August 03, 2010

The right steps can help mothers succeed at breastfeeding

August is Missouri Breastfeeding Month

Health experts see an increase in breastfeeding when new mothers follow the right steps.

Helping women take those steps is a priority at Hannibal Regional Hospital, the first hospital in Missouri to be designated “baby-friendly” by a program working to increase breastfeeding rates nationwide.

“Prior to adopting the baby-friendly practices about a year ago, we had about 62 percent of mothers starting to breastfeed,” said Dr. Sandra Ahlum, an obstetrician at Hannibal Regional Hospital. “Now that number has increased to about 77 percent.”

Even women who don’t plan to breastfeed, Ahlum said, often change their minds once the first step toward breastfeeding is taken – when the baby is put “skin-to-skin” with the mother immediately after birth.

Mothers who have given birth at Hannibal Regional Hospital say they appreciated the hospital’s support of breastfeeding.

“There is nothing like having your own baby and nursing,” said Erica Barnes, whose son, Truitt, was born June 28. “It’s such a special bond just between the two of us. It’s the best thing we can possibly do for Truitt.”

Hannibal Regional is the only Missouri hospital certified as baby-friendly by the Baby-Friendly Hospital Initiative. The designation recognizes a hospital for adopting recommended steps to help women successfully breastfeed.

The steps to successful breastfeeding are the focus of this year’s Missouri Breastfeeding Month, observed annually in August, and World Breastfeeding Week, Aug. 1-7.

“Breast milk contains most of the nutrients a baby needs for the first six months,” said Margaret Donnelly, director of the Missouri Department of Health and Senior Services. “Ideally, babies should continue to be breastfed – even while solid food is being introduced – until they are at least a year old.”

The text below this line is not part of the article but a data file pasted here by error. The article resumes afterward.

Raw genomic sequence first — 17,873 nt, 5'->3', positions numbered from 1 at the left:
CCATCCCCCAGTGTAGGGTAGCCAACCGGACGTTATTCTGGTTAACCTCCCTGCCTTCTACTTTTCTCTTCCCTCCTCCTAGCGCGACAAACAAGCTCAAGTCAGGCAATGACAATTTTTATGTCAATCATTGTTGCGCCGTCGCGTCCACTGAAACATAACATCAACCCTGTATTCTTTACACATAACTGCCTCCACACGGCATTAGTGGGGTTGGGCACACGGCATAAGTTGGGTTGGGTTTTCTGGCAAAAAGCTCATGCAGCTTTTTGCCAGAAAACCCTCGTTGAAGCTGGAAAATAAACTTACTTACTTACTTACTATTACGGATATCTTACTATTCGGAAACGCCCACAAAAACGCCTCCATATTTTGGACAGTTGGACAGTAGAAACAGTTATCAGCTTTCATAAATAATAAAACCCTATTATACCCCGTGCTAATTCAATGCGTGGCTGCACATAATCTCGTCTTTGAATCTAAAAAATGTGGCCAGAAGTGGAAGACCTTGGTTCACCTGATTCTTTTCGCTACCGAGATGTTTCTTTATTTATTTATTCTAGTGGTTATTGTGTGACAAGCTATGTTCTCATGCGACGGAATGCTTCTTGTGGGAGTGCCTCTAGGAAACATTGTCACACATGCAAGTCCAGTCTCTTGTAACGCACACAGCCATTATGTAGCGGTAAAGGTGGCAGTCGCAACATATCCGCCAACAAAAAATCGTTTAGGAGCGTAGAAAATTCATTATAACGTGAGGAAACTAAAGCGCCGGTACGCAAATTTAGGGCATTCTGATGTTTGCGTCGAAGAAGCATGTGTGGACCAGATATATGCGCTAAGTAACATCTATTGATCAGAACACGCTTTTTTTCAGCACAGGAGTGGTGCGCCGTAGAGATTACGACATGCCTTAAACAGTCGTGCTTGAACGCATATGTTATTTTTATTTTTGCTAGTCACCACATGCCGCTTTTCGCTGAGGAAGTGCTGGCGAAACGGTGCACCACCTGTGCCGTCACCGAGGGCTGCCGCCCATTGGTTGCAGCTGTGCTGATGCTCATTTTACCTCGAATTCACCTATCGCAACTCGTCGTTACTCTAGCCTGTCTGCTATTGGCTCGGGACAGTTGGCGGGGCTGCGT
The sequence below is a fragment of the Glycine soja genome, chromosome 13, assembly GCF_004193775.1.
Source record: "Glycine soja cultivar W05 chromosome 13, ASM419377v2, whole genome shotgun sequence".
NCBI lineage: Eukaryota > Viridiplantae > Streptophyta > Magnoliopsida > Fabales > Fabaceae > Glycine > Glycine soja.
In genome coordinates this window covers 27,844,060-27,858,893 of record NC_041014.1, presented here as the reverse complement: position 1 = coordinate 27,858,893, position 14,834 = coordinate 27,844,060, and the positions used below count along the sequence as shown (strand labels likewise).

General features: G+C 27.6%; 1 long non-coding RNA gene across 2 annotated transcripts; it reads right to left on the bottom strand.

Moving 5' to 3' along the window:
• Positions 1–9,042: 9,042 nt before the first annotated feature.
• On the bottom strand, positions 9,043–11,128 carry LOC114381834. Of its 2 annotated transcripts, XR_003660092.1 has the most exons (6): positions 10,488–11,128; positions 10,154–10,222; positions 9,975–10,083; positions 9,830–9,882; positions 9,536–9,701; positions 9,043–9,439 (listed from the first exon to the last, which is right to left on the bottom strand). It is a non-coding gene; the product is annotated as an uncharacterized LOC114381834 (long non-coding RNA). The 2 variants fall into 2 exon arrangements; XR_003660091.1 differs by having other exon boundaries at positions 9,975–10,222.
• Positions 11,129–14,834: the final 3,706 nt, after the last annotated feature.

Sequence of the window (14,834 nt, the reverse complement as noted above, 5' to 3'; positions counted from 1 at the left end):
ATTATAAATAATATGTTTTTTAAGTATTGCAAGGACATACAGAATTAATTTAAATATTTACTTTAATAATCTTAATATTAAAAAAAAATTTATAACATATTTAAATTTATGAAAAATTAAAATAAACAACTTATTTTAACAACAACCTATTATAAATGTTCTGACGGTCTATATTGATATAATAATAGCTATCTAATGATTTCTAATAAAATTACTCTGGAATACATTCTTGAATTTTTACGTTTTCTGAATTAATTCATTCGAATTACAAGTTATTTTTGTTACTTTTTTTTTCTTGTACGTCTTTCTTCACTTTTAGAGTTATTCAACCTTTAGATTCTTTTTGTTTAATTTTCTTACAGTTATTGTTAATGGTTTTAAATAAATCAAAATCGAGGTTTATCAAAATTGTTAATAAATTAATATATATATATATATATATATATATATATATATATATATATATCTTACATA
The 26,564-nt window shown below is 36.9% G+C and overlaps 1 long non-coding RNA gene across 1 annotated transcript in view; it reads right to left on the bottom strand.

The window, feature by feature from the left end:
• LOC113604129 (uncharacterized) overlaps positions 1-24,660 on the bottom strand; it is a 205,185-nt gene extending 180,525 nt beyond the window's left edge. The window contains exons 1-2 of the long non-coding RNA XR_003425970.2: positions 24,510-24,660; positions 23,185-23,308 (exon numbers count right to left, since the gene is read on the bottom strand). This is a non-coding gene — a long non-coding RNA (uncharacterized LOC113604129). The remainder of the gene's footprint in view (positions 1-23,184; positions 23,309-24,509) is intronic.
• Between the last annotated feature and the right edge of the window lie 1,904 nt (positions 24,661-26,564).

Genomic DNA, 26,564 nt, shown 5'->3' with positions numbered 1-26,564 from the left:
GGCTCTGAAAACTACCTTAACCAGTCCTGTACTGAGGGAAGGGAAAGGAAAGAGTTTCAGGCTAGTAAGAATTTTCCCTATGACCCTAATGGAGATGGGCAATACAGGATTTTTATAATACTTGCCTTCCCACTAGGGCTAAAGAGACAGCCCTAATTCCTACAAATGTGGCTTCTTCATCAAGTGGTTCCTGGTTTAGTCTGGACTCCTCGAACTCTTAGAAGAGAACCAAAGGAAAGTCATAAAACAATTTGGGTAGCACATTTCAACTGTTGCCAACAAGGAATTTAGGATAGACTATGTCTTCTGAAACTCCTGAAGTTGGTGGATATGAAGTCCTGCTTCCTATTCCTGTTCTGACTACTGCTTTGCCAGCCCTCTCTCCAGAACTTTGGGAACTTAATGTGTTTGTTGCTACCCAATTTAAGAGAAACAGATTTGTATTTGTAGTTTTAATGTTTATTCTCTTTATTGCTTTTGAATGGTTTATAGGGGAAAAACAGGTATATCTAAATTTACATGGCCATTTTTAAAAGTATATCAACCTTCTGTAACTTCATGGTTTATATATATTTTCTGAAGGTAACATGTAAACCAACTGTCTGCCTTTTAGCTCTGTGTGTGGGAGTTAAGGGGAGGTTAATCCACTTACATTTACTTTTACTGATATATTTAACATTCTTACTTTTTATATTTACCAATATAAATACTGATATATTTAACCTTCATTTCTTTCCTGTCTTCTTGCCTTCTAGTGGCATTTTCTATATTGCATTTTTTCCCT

Nursing mothers can take several steps to establish consistent feeding and ensure a good milk supply:

  • Breastfeed within the first hour. Ask for the baby to be put skin-to-skin right after birth.
  • Room in with your baby. Keep the baby in your room all day and night so you can get to know your baby’s early signs of hunger.
  • Breastfeed on demand. When a newborn roots, makes sucking sounds, puts fist to mouth, or is starting to wake, this is a signal to feed your baby.
  • No bottles or pacifiers. Bottles and pacifiers often interfere with breastfeeding and cause babies not to nurse frequently enough.
  • Breastfeed exclusively. Providing only breast milk protects your milk supply and gives you and your newborn time to learn how to breastfeed.

“Right after she was born she laid with me skin-to-skin and nursed for about two hours,” said Lissa Biggs, who delivered her daughter, Lucy, at Hannibal Regional Hospital on July 12. “It made a big difference having her in the room, knowing that I am reading the signs that she is hungry, rather than waiting for a nurse to tell me.”

Babies benefit from breastfeeding in a number of ways, Donnelly said. Breastfed babies:

  • Have fewer health problems such as diarrhea, ear infections, respiratory infections and urinary tract infections
  • Have fewer problems with allergies and asthma
  • Are less likely to become obese as they grow older

Mothers benefit as well. Breastfeeding boosts a woman’s immune system, reduces bleeding after childbirth and helps a mother return sooner to her pre-pregnancy weight. Mothers who breastfeed also are at lower risk of developing breast, uterine and ovarian cancer.

More information about breastfeeding can be found at or by calling

Note: Audio associated with this news release is available at:

Images of Erica Barnes with son Truitt and of Lissa Biggs with daughter Lucy can be found at:

Video-taped interview clips and B roll is available at: